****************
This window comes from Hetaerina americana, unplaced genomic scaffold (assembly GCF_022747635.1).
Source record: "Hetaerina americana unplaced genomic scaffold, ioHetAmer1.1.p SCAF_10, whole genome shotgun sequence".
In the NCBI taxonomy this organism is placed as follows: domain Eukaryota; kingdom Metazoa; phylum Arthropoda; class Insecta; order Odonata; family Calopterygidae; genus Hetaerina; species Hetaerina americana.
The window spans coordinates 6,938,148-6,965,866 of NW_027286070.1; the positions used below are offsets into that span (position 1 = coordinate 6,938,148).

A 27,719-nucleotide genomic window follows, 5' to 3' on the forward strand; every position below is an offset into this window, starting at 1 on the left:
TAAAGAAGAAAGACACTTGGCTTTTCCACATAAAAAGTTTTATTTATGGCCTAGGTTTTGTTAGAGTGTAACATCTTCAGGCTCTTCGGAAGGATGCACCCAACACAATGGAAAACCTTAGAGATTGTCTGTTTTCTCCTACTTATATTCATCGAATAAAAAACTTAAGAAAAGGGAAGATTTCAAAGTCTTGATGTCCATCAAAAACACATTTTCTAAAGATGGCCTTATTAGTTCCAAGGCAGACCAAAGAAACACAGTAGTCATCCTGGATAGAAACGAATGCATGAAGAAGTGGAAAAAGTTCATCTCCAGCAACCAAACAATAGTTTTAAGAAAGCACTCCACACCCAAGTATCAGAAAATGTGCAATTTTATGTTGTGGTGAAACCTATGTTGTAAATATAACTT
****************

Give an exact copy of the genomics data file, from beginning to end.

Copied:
This window comes from Hetaerina americana, unplaced genomic scaffold (assembly GCF_022747635.1).
Source record: "Hetaerina americana unplaced genomic scaffold, ioHetAmer1.1.p SCAF_10, whole genome shotgun sequence".
In the NCBI taxonomy this organism is placed as follows: domain Eukaryota; kingdom Metazoa; phylum Arthropoda; class Insecta; order Odonata; family Calopterygidae; genus Hetaerina; species Hetaerina americana.
The window spans coordinates 6,938,148-6,965,866 of NW_027286070.1; the positions used below are offsets into that span (position 1 = coordinate 6,938,148).

A 27,719-nucleotide genomic window follows, 5' to 3' on the forward strand; every position below is an offset into this window, starting at 1 on the left:
TAAAGAAGAAAGACACTTGGCTTTTCCACATAAAAAGTTTTATTTATGGCCTAGGTTTTGTTAGAGTGTAACATCTTCAGGCTCTTCGGAAGGATGCACCCAACACAATGGAAAACCTTAGAGATTGTCTGTTTTCTCCTACTTATATTCATCGAATAAAAAACTTAAGAAAAGGGAAGATTTCAAAGTCTTGATGTCCATCAAAAACACATTTTCTAAAGATGGCCTTATTAGTTCCAAGGCAGACCAAAGAAACACAGTAGTCATCCTGGATAGAAACGAATGCATGAAGAAGTGGAAAAAGTTCATCTCCAGCAACCAAACAATAGTTTTAAGAAAGCACTCCACACCCAAGTATCAGAAAATGTGCAATTTTATGTTGTGGTGAAACCTATGTTGTAAATATAACTT